Survival is hard enough in the outer colonies – what chance does love have?
Life can be harsh and lonely in the outer colonies, but miner-turned-farmer Abraham Bauer is living his dream, cultivating crops that will one day turn the unforgiving world of Alkirak into paradise. He wants more, though. A companion – someone quiet like him. Someone to share his days, his bed, and his heart.
Gael Sonnen has never seen the sky, let alone the sun. He’s spent his whole life locked in the undercity beneath Zhemosen, running from one desperate situation to another. For a chance to get out, he’ll do just about anything – even travel to the far end of the galaxy as a mail-order husband. But no plan of Gael’s has ever gone smoothly, and his new start on Alkirak is no exception. Things go wrong from the moment he steps off the shuttle.
Although Gael arrives with unexpected complications, Abraham is prepared to make their relationship work – until Gael’s past catches up with them, threatening Abraham’s livelihood, the freedom Gael gave everything for, and the love neither man ever hoped to find.
Rating: Narration: B+; Content: B+
I’ve become a big fan of Kelly Jensen’s over the past few months and was delighted to be able to snap up a copy of To See the Sun for review. By one of those odd flukes, I read the book a few weeks ago, before I had any idea it was coming out in audio, but that didn’t stop me from wanting to enjoy it again.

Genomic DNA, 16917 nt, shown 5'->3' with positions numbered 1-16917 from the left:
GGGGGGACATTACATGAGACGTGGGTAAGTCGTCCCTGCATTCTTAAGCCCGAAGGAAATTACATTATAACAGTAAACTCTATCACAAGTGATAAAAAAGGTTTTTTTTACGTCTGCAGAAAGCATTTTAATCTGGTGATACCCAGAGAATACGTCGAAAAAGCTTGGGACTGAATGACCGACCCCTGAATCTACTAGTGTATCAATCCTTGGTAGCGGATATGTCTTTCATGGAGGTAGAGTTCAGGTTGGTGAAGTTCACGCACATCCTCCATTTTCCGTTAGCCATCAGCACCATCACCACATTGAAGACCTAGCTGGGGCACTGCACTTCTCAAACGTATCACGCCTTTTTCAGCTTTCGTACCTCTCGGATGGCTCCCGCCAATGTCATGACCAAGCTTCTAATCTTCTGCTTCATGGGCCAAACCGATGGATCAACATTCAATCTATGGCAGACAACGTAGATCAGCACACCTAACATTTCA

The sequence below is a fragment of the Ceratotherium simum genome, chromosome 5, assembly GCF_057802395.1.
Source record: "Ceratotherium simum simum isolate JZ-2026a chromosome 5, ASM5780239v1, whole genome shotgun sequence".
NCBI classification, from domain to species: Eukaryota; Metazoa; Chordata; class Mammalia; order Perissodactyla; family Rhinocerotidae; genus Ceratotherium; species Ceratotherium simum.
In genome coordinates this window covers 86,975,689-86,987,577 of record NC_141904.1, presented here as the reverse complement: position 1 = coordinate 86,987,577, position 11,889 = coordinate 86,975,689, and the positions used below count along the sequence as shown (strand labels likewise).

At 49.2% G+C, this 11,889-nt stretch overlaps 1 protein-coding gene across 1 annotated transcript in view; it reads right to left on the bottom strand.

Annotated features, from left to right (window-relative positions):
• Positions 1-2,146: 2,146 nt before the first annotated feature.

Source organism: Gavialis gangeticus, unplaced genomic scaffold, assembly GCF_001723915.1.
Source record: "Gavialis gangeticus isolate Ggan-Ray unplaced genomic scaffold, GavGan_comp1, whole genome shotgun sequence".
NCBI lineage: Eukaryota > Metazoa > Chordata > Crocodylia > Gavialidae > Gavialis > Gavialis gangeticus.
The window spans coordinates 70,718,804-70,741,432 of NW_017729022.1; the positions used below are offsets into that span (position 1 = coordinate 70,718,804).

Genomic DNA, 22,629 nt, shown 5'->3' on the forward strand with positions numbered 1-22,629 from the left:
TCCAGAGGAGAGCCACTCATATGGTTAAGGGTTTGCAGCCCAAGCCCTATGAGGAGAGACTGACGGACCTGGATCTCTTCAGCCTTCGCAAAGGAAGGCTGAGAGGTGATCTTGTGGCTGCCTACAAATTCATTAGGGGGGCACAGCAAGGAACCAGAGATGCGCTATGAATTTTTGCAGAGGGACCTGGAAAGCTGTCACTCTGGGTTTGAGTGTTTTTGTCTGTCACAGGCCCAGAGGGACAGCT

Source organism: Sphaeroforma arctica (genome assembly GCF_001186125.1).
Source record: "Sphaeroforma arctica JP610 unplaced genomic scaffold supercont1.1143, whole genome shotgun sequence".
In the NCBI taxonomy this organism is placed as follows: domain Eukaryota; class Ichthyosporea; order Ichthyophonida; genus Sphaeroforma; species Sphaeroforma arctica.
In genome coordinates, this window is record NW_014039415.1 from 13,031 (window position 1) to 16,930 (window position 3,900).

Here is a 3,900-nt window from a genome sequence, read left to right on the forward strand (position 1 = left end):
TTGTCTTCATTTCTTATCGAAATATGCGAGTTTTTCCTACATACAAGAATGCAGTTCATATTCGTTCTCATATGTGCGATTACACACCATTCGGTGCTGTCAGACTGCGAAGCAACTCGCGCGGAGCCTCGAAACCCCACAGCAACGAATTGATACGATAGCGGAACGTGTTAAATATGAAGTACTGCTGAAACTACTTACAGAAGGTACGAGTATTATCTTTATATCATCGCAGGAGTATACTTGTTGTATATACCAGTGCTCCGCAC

The story takes place at some unspecified time in the future when the human race and civilisation has finally moved beyond Earth and has spread through distant galaxies. At the edge of one of those galaxies is the garden planet Zhemosen, a reputed paradise of blue skies, bright sunshine and lush greenery… if you can afford it. The rich enjoy life in the fresh, open air, while those less fortunate live in the undercity, a place where “water tastes like sweat”, the air is bitter, and the streets are dark and dangerous. It’s here that Gael Sonnen just about manages to eke out an existence, but when he fails to carry out an assassination ordered by the powerful family he works for (and is practically enslaved to) he has no alternative but to run – and run as far as possible. But with no money, it looks as though his only option will be to sign up for a long indenture which he’ll likely never get out of – until a friend suggests an alternative. There are plenty of people living in the outer colonies at the far-flung edges of the galaxy who are looking for companions, be it for friends or lovers, and there are companies who specialise in arranging companion contracts. If Gael were to sign up with one of them, his youth and good-looks will surely garner him plenty of replies, and as many of the contracts are initially for only a year, it will at least buy him some breathing space.
You can read the rest of this review at AudioGals.
Six months have passed since Dillon and Lang crashed into each other on a crowded street in New York City, changing the course of their lives. Now they’re living together as a couple, happy, in love, but not quite ready to say the words out loud.
Dillon is about to embark on a new adventure—opening a private art school housed in the brownstone left to him by his father. Lang… Lang is becoming ever more aware of the futility of his mission: being caretaker to his clan’s future when his clan might not survive the war with an opposing faction.